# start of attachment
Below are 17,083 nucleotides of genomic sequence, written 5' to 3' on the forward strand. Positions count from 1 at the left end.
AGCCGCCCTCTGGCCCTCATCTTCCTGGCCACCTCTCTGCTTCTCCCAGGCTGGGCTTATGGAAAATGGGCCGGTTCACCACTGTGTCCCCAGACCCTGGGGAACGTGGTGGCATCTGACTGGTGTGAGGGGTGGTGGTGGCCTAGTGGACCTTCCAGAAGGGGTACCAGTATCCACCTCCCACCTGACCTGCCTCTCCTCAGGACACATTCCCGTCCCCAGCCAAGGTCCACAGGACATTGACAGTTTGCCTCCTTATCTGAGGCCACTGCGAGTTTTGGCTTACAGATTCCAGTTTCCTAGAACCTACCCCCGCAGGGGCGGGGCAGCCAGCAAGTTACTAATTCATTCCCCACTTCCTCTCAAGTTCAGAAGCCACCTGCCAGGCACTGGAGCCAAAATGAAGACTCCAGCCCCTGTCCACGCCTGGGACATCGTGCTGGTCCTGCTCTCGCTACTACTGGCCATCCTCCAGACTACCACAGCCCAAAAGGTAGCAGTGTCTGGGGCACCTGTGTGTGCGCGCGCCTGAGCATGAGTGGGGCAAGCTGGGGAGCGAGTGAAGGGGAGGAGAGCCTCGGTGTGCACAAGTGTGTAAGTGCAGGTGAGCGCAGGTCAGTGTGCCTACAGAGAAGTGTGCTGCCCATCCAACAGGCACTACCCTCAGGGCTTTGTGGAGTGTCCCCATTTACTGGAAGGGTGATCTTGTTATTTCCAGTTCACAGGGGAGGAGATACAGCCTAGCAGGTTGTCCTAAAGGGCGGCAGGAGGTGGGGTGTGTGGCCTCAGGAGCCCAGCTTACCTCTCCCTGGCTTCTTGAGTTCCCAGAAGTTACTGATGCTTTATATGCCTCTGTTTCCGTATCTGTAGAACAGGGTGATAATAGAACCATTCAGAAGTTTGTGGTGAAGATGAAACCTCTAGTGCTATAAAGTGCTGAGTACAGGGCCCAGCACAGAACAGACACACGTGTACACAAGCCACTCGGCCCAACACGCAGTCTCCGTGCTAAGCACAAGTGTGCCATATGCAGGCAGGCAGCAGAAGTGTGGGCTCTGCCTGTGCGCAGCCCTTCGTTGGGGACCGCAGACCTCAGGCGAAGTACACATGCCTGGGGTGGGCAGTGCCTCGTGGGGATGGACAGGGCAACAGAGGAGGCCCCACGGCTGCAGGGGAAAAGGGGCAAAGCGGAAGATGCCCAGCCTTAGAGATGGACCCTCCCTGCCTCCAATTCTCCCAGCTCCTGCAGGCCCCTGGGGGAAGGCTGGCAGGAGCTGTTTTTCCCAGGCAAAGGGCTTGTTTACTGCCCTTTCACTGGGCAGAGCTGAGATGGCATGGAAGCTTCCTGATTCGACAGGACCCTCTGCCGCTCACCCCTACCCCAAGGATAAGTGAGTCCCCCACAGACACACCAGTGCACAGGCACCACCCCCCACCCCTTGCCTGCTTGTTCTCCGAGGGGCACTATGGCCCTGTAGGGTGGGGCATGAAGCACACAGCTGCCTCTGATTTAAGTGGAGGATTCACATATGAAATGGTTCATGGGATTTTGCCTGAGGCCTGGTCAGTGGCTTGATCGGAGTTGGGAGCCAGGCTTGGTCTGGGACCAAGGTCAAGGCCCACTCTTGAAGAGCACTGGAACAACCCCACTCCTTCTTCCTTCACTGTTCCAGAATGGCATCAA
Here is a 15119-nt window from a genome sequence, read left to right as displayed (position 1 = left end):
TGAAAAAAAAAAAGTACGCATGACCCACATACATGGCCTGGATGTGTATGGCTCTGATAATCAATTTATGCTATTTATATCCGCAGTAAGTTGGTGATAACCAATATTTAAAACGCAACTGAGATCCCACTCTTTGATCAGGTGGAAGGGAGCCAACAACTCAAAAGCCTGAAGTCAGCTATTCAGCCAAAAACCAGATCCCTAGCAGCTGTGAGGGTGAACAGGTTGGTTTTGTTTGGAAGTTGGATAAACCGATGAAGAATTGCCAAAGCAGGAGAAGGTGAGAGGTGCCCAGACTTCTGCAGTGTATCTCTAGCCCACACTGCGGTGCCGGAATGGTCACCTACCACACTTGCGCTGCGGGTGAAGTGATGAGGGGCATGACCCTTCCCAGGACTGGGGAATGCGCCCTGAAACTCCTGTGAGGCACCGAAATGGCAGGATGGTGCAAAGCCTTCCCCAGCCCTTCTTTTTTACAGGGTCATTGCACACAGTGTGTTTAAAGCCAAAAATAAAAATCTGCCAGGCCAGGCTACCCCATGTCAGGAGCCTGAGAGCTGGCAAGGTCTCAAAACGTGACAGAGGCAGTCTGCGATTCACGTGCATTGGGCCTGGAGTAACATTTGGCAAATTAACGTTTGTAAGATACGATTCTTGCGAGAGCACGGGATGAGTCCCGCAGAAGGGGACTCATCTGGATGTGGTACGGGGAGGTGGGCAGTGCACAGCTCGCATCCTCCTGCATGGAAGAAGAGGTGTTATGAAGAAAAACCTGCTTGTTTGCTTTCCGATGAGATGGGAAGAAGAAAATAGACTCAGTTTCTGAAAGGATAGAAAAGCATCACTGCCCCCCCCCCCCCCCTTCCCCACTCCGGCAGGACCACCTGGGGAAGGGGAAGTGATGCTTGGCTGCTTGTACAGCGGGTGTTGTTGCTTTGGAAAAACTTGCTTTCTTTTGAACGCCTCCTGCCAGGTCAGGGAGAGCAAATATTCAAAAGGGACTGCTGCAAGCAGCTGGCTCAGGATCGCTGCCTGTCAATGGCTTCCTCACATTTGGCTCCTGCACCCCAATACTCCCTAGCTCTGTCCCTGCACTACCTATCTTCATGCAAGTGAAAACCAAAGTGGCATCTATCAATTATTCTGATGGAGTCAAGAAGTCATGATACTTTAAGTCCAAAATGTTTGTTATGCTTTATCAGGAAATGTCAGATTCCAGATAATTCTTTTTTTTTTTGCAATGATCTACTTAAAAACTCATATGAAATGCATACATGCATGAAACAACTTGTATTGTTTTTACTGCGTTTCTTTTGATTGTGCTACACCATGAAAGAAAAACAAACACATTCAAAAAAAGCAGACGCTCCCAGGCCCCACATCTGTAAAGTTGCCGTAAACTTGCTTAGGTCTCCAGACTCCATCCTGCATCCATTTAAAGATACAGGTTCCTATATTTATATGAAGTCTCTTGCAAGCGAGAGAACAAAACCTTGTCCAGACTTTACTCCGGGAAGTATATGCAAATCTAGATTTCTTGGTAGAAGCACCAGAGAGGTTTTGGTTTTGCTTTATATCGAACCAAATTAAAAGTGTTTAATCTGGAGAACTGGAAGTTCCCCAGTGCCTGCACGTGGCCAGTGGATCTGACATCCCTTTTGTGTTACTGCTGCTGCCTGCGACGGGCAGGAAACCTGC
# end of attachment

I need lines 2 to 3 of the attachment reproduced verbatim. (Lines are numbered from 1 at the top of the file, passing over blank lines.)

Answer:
AGCCGCCCTCTGGCCCTCATCTTCCTGGCCACCTCTCTGCTTCTCCCAGGCTGGGCTTATGGAAAATGGGCCGGTTCACCACTGTGTCCCCAGACCCTGGGGAACGTGGTGGCATCTGACTGGTGTGAGGGGTGGTGGTGGCCTAGTGGACCTTCCAGAAGGGGTACCAGTATCCACCTCCCACCTGACCTGCCTCTCCTCAGGACACATTCCCGTCCCCAGCCAAGGTCCACAGGACATTGACAGTTTGCCTCCTTATCTGAGGCCACTGCGAGTTTTGGCTTACAGATTCCAGTTTCCTAGAACCTACCCCCGCAGGGGCGGGGCAGCCAGCAAGTTACTAATTCATTCCCCACTTCCTCTCAAGTTCAGAAGCCACCTGCCAGGCACTGGAGCCAAAATGAAGACTCCAGCCCCTGTCCACGCCTGGGACATCGTGCTGGTCCTGCTCTCGCTACTACTGGCCATCCTCCAGACTACCACAGCCCAAAAGGTAGCAGTGTCTGGGGCACCTGTGTGTGCGCGCGCCTGAGCATGAGTGGGGCAAGCTGGGGAGCGAGTGAAGGGGAGGAGAGCCTCGGTGTGCACAAGTGTGTAAGTGCAGGTGAGCGCAGGTCAGTGTGCCTACAGAGAAGTGTGCTGCCCATCCAACAGGCACTACCCTCAGGGCTTTGTGGAGTGTCCCCATTTACTGGAAGGGTGATCTTGTTATTTCCAGTTCACAGGGGAGGAGATACAGCCTAGCAGGTTGTCCTAAAGGGCGGCAGGAGGTGGGGTGTGTGGCCTCAGGAGCCCAGCTTACCTCTCCCTGGCTTCTTGAGTTCCCAGAAGTTACTGATGCTTTATATGCCTCTGTTTCCGTATCTGTAGAACAGGGTGATAATAGAACCATTCAGAAGTTTGTGGTGAAGATGAAACCTCTAGTGCTATAAAGTGCTGAGTACAGGGCCCAGCACAGAACAGACACACGTGTACACAAGCCACTCGGCCCAACACGCAGTCTCCGTGCTAAGCACAAGTGTGCCATATGCAGGCAGGCAGCAGAAGTGTGGGCTCTGCCTGTGCGCAGCCCTTCGTTGGGGACCGCAGACCTCAGGCGAAGTACACATGCCTGGGGTGGGCAGTGCCTCGTGGGGATGGACAGGGCAACAGAGGAGGCCCCACGGCTGCAGGGGAAAAGGGGCAAAGCGGAAGATGCCCAGCCTTAGAGATGGACCCTCCCTGCCTCCAATTCTCCCAGCTCCTGCAGGCCCCTGGGGGAAGGCTGGCAGGAGCTGTTTTTCCCAGGCAAAGGGCTTGTTTACTGCCCTTTCACTGGGCAGAGCTGAGATGGCATGGAAGCTTCCTGATTCGACAGGACCCTCTGCCGCTCACCCCTACCCCAAGGATAAGTGAGTCCCCCACAGACACACCAGTGCACAGGCACCACCCCCCACCCCTTGCCTGCTTGTTCTCCGAGGGGCACTATGGCCCTGTAGGGTGGGGCATGAAGCACACAGCTGCCTCTGATTTAAGTGGAGGATTCACATATGAAATGGTTCATGGGATTTTGCCTGAGGCCTGGTCAGTGGCTTGATCGGAGTTGGGAGCCAGGCTTGGTCTGGGACCAAGGTCAAGGCCCACTCTTGAAGAGCACTGGAACAACCCCACTCCTTCTTCCTTCACTGTTCCAGAATGGCATCAA
Here is a 15119-nt window from a genome sequence, read left to right as displayed (position 1 = left end):